About a week into the pregnancy does become moody. For a doe that loved to be stroked and was receptive to touch, you will note she will reject your effort to show her affection. Her repulsing of touch or being held and petted result from hormonal changes in her body during pregnancy.
During pregnancy, a does’ food intake will increase. To note this increase, record the weight of the food rations she consumes before mating. You will proceed to record the food rations she will consume about 10 to 14 days after mating.
A rise in consumption may mean that she is pregnant. The doe consumes more food during pregnancy to facilitate the good development of the growing litter fetuses in her womb.
Plucking of fur and creating a nest
The doe will pluck fur from her body and start creating a nest. She will do this when she is very close to giving birth. She will mostly pluck fur from her abdomen to create a nest for litter.
Rabbits have a strong maternal instinct. Does make the nest to keep the litter as warm as possible. Because the plucked fur alone is not enough to build a warm nest, you should provide quality nesting material in the doe’s cage. This will save the doe much-needed energy for giving birth and attending to her litter.
The Gestation period of rabbits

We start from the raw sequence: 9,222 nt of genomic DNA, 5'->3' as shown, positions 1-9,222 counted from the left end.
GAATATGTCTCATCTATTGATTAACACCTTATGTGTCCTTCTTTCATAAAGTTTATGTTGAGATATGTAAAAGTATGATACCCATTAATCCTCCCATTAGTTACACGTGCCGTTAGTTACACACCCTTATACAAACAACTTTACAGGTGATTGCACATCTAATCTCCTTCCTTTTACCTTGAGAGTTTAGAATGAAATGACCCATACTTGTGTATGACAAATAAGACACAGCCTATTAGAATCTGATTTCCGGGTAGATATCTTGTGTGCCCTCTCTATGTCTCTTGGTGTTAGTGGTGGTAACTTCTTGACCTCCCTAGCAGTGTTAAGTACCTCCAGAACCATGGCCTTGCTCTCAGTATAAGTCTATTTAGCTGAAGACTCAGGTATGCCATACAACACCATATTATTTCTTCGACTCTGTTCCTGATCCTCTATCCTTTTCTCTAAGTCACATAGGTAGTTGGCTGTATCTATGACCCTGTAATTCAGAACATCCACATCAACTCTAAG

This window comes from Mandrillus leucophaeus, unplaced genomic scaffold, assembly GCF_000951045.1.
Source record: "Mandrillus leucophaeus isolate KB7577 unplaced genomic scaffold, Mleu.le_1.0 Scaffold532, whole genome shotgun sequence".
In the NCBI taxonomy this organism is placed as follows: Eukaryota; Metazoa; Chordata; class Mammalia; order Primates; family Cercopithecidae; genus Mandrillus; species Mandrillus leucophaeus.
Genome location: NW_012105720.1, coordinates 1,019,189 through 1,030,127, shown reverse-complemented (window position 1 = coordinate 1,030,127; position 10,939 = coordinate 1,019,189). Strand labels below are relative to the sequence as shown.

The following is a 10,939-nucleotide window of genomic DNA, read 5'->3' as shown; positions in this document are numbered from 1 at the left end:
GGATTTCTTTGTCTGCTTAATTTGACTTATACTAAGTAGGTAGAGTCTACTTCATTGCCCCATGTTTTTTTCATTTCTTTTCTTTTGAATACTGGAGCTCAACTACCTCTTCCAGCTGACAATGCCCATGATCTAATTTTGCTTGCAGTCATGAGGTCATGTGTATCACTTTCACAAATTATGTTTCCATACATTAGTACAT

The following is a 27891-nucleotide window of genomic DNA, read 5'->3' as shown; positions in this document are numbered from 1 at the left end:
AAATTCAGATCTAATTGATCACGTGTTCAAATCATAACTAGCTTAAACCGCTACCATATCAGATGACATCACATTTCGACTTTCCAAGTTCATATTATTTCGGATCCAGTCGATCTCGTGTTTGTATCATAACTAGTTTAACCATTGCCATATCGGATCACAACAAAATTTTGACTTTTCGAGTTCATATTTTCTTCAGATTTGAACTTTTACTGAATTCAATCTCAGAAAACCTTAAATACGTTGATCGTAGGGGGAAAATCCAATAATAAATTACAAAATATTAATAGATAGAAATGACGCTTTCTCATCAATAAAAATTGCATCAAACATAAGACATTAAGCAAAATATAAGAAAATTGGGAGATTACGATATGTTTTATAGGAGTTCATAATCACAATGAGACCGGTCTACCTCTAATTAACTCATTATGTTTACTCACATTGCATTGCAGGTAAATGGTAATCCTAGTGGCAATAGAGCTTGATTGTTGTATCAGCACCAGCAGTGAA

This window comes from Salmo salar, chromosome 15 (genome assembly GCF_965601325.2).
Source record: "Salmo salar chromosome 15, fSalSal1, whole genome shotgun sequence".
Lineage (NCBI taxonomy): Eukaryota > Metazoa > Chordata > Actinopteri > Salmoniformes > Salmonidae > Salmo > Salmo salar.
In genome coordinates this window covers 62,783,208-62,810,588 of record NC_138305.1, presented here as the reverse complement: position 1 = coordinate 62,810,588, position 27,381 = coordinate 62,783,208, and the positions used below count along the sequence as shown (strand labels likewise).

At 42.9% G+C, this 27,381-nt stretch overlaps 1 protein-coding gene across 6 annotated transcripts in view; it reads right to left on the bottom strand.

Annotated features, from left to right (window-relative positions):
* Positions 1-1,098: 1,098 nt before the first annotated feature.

Rabbits have an average gestation period of 31 days. You should note that this gestation period may vary depending on the rabbit breed. The table below shows rabbit breeds with their corresponding gestation periods.
|Rabbit Breed||Gestation Period|
|Flemish Giant||28 – 31 days|
|New Zealand White||28 – 35 days|
|California White||31 – 33 days|
|French Lop||28 – 31 days|
|French Angora||28 – 32 days|
|Chinchilla||28 – 32 days|
|Harlequin Rabbit||29 – 33 days|
|Blanc de Hotot||30 – 33 days|
|American Rabbit||31 – 33 days|
|Belgian Hare Rabbit||30 – 31 days|
Caring for a pregnant doe
A pregnant doe requires good care and attention throughout the gestation period. Good care will ensure that the doe will kindle a healthy litter. It will also ensure that the doe remains in a good health condition to nurse the litter to weaning. It is important to put in place the following measures if your doe is pregnant;
- A balanced diet
- Increasing food rations
- Provide quality nesting material
- A spacious cage
- Keeping the cage clean
- Provide a stress-free surrounding
A balanced diet
There is a mistaken belief that rabbits are supposed to be fed exclusively on vegetables. While vegetables like lettuce, kales, and spinach contain carbohydrates, proteins, vitamins, and minerals, rabbits should be given additional supplements with other more nutritious options.
Rabbit pellets are a great option to supplement the diet of pregnant rabbits. These commercial treats are packed with vital nutrients that aid in litter development. You should also provide clean drinking water for the pregnant doe. An efficient rabbit watering system will encourage the doe to increase her water intake. You can also explore using small animal watering cups if you do not wish to install a rabbit watering system.
Increasing food rations
During pregnancy, a doe will not only feed for her own body needs but also for the fetuses too. Increasing a doe’s food rations during pregnancy is therefore essential for litter development.
The doe also consumes more food to increase her energy reserves which are required during kindling. With a short gestation period of 31 days, rabbits have a relatively short period to do so.